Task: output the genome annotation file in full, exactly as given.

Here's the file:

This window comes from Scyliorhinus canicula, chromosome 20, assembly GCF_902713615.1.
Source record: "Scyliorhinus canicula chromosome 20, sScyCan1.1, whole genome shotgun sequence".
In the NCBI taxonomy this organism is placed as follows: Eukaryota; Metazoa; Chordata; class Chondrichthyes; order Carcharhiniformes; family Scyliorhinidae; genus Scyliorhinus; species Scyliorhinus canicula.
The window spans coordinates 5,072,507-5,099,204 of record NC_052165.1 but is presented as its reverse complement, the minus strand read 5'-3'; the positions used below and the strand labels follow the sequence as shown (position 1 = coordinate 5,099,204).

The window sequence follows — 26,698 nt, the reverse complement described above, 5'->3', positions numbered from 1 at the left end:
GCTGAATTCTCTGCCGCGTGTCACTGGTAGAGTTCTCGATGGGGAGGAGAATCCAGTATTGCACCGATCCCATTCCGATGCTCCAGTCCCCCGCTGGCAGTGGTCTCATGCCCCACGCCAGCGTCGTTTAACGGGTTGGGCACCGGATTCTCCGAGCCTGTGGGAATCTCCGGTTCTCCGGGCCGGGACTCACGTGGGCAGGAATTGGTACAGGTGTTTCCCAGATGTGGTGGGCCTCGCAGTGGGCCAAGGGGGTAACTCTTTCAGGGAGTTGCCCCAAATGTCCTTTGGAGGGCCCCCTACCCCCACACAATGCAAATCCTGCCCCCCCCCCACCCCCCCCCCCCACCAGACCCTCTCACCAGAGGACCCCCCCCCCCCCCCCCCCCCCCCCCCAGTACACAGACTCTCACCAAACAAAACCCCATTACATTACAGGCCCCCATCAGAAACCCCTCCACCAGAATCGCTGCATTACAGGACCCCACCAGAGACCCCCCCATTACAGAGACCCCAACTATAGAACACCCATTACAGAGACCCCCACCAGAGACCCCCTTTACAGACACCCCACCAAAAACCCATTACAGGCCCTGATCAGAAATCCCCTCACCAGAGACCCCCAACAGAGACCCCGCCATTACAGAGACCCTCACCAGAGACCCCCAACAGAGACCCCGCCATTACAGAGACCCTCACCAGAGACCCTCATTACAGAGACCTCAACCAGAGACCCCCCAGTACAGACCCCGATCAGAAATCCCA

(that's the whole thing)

This window comes from Scyliorhinus canicula, chromosome 20, assembly GCF_902713615.1.
Source record: "Scyliorhinus canicula chromosome 20, sScyCan1.1, whole genome shotgun sequence".
In the NCBI taxonomy this organism is placed as follows: Eukaryota; Metazoa; Chordata; class Chondrichthyes; order Carcharhiniformes; family Scyliorhinidae; genus Scyliorhinus; species Scyliorhinus canicula.
The window spans coordinates 5,072,507-5,099,204 of record NC_052165.1 but is presented as its reverse complement, the minus strand read 5'-3'; the positions used below and the strand labels follow the sequence as shown (position 1 = coordinate 5,099,204).

The window sequence follows — 26,698 nt, the reverse complement described above, 5'->3', positions numbered from 1 at the left end:
GCTGAATTCTCTGCCGCGTGTCACTGGTAGAGTTCTCGATGGGGAGGAGAATCCAGTATTGCACCGATCCCATTCCGATGCTCCAGTCCCCCGCTGGCAGTGGTCTCATGCCCCACGCCAGCGTCGTTTAACGGGTTGGGCACCGGATTCTCCGAGCCTGTGGGAATCTCCGGTTCTCCGGGCCGGGACTCACGTGGGCAGGAATTGGTACAGGTGTTTCCCAGATGTGGTGGGCCTCGCAGTGGGCCAAGGGGGTAACTCTTTCAGGGAGTTGCCCCAAATGTCCTTTGGAGGGCCCCCTACCCCCACACAATGCAAATCCTGCCCCCCCCCCACCCCCCCCCCCCACCAGACCCTCTCACCAGAGGACCCCCCCCCCCCCCCCCCCCCCCCCCCAGTACACAGACTCTCACCAAACAAAACCCCATTACATTACAGGCCCCCATCAGAAACCCCTCCACCAGAATCGCTGCATTACAGGACCCCACCAGAGACCCCCCCATTACAGAGACCCCAACTATAGAACACCCATTACAGAGACCCCCACCAGAGACCCCCTTTACAGACACCCCACCAAAAACCCATTACAGGCCCTGATCAGAAATCCCCTCACCAGAGACCCCCAACAGAGACCCCGCCATTACAGAGACCCTCACCAGAGACCCCCAACAGAGACCCCGCCATTACAGAGACCCTCACCAGAGACCCTCATTACAGAGACCTCAACCAGAGACCCCCCAGTACAGACCCCGATCAGAAATCCCA